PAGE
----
Abstract and Introduction
Women often complain of symptoms of fatigue and generalized aches and pains around menopause. Even though fibromyalgia is more prevalent in midlife women, not all women presenting with aches and pain and disrupted sleep meet diagnostic criteria for fibromyalgia. This Practice Pearl addresses the distinction between chronic fatigue syndrome and fibromyalgia and the management of fibromyalgia in perimenopausal and postmenopausal women.
Fatigue is a symptom frequently reported by menopausal women. Chronic fatigue is diagnosed after the fatigue has been present for at least 6 months, and it has a very wide differential diagnosis. A focused history and physical examination are an important part of the evaluation of chronic fatigue. Initial laboratory work-up typically includes a complete blood count, electrolytes, creatinine, transaminases, HIV testing, and thyroid-stimulating hormone level. Select patients may need focused additional testing as dictated by their histories and examinations. Unfortunately, comprehensive testing may identify the cause of the fatigue only in about 1 in 20 cases. The presence of chronic undifferentiated fatigue is not synonymous with chronic fatigue syndrome, which is a distinct clinical diagnosis.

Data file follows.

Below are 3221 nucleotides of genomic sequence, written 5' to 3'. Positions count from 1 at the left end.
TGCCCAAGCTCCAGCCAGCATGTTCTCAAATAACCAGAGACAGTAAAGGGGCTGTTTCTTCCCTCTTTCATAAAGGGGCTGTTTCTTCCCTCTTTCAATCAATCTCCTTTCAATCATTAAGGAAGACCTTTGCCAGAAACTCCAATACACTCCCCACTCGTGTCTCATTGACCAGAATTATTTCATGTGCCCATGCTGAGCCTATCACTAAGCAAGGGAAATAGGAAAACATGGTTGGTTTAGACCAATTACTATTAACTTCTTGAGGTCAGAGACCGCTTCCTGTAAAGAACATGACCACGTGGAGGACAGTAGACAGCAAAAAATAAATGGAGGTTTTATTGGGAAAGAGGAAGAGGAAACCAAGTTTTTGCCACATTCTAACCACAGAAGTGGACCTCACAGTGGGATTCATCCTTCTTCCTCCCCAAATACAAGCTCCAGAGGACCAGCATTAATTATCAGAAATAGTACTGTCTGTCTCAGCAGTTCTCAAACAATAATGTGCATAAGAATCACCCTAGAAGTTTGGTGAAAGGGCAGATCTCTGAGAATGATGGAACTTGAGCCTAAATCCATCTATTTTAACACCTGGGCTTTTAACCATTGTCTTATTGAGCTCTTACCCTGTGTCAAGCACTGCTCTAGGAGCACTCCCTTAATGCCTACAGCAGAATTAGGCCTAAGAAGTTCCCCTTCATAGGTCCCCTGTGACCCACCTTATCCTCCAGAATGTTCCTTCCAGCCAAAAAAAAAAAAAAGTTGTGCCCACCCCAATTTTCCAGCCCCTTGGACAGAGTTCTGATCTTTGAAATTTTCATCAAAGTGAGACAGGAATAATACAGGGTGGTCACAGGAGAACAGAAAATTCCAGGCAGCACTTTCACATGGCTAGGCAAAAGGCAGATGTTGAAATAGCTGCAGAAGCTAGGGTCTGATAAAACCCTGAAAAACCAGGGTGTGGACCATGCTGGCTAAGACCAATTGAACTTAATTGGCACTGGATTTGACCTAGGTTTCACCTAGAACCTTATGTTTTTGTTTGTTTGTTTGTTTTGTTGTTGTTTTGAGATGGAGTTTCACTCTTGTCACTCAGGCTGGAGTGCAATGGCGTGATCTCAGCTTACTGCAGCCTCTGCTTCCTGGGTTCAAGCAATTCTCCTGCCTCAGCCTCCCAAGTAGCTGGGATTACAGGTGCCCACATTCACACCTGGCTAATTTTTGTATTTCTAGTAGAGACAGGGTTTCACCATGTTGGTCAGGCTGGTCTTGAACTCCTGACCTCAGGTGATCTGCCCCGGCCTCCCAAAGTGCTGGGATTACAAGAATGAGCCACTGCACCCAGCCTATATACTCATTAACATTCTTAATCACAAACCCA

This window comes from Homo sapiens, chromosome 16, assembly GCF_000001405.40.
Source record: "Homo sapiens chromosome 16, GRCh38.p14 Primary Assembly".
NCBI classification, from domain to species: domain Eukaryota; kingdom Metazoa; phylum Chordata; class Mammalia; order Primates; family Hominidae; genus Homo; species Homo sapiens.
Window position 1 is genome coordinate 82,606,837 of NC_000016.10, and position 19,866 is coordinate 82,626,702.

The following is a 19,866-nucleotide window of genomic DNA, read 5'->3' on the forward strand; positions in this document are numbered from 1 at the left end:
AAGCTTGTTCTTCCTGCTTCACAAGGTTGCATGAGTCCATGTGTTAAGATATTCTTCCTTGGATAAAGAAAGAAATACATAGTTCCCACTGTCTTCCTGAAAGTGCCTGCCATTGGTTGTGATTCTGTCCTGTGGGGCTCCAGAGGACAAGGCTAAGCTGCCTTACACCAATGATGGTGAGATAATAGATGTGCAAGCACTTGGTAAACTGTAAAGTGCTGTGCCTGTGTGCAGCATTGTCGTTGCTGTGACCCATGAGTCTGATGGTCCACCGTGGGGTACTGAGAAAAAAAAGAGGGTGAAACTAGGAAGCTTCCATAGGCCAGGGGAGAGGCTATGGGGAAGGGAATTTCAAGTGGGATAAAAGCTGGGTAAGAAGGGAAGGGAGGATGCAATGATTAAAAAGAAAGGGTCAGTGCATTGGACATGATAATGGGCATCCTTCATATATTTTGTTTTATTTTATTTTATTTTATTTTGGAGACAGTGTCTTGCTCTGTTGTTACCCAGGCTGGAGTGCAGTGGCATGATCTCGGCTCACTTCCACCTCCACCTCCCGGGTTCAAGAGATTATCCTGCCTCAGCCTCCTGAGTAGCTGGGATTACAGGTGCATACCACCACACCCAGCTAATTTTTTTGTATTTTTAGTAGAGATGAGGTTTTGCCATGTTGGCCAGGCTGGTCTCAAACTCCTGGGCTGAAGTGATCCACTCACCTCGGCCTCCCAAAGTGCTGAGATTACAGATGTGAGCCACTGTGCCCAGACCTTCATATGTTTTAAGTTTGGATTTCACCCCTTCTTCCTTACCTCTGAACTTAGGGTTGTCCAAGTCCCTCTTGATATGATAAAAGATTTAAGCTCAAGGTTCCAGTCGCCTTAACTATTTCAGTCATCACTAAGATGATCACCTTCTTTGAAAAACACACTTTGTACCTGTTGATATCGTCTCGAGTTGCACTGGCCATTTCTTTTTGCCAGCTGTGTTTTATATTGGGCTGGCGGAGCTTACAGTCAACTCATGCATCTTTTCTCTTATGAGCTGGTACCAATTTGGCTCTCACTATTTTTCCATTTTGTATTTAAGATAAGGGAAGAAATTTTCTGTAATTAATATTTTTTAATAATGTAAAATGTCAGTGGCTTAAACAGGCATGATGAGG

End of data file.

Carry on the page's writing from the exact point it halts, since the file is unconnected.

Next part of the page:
Menopause. 2021;28(1):93-95. © 2021 The North American Menopause Society